Many people do look back fondly on legitimately-entertaining educational games like Where in the World is Carmen Sandiego? and The Oregon Trail. But the Learning Company games my parents bought me were marketed to and designed for parents and educators, not children. Rather than marrying learning to play, they crudely grafted educational material to rudimentary "game"-like behavior.

For children forced to play such games, it felt like being told you had to eat your vegetables before you could have a single bite of weird, unappealing fruitcake. You'd typically have to suffer through some convoluted fractions or a reading comprehension portion before you could be "rewarded" with a small slice of entertainment. The message ended up being that education was supposed to be a slog, not something you'd want to pursue for its own sake.

I've never felt a need to return to most of these particular games from my youth. Of the games in the Learning Company catalog, Midnight Rescue! still holds some faint nostalgia. In it, you explore a school at night, to the sounds of "The Sorcerer's Apprentice" bleeping on the PC's internal speaker.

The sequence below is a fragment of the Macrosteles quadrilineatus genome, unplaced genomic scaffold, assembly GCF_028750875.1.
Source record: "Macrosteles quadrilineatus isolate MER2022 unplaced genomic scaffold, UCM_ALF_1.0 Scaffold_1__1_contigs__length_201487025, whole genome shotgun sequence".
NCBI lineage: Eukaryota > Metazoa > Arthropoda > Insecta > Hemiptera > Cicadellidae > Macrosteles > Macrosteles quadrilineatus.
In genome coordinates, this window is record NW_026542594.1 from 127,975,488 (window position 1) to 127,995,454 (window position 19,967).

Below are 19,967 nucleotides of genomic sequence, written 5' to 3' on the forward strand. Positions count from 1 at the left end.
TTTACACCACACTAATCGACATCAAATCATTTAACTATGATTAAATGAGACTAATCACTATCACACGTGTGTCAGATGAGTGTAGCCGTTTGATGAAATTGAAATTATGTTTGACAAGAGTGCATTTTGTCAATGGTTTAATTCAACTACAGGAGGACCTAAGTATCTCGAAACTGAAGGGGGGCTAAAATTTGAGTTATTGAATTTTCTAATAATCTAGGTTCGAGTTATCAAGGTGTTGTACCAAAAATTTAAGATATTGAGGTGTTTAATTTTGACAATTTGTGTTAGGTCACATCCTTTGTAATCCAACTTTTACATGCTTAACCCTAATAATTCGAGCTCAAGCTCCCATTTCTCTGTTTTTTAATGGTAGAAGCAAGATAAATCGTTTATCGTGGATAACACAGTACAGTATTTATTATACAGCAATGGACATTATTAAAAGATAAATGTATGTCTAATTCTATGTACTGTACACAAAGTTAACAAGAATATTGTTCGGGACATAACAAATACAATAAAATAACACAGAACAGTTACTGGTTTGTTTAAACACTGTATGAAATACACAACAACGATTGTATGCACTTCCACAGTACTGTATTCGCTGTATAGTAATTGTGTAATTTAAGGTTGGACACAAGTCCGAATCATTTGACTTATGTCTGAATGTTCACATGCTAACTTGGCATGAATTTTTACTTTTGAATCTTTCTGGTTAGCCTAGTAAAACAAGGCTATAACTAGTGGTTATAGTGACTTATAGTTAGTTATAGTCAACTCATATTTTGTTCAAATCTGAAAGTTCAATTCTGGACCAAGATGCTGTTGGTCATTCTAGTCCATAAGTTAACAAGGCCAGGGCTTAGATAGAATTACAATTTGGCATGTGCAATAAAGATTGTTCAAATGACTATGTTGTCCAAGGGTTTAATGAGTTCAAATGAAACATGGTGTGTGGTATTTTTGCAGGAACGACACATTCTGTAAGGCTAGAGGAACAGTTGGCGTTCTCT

Your goal is to look for clues to figure out which of five robots is the Master of Mischief, who intends to make the school disappear by midnight. As you explore the empty, eerie school, robots patrol the halls and sneak up on you, and the Master of Mischief sends you taunting messages. It was surprisingly atmospheric, if not exactly creepy, for an educational children's game made in 1989.

But the core experience just made you read dry passages wholly unrelated to the game, and answering reading comprehension questions about them. There wasn't much else to it. All of that promising atmosphere, vanishing in an instant. Just a vehicle for getting you to eat your vegetables.

The games I ended up learning the most from were the ones that made no attempt whatsoever to be educational. Psygnosis' Lemmings series, launched in 1991, sees the tiny creatures doomed to traverse dangerous landscapes. The lemmings are completely helpless, and will cheerfully walk in a straight line to their demise if unattended. You guide them to the exit by making a safe passage through the environment — assigning some of them to build bridges and bash rocks, for example.

The game introduces you gently to its methods of survival, and then it gradually limits the available tools and imposes more stringent rules. You begin assigning skills to lemmings in nonstandard ways, and taking advantage of quirks you discover in the gameplay.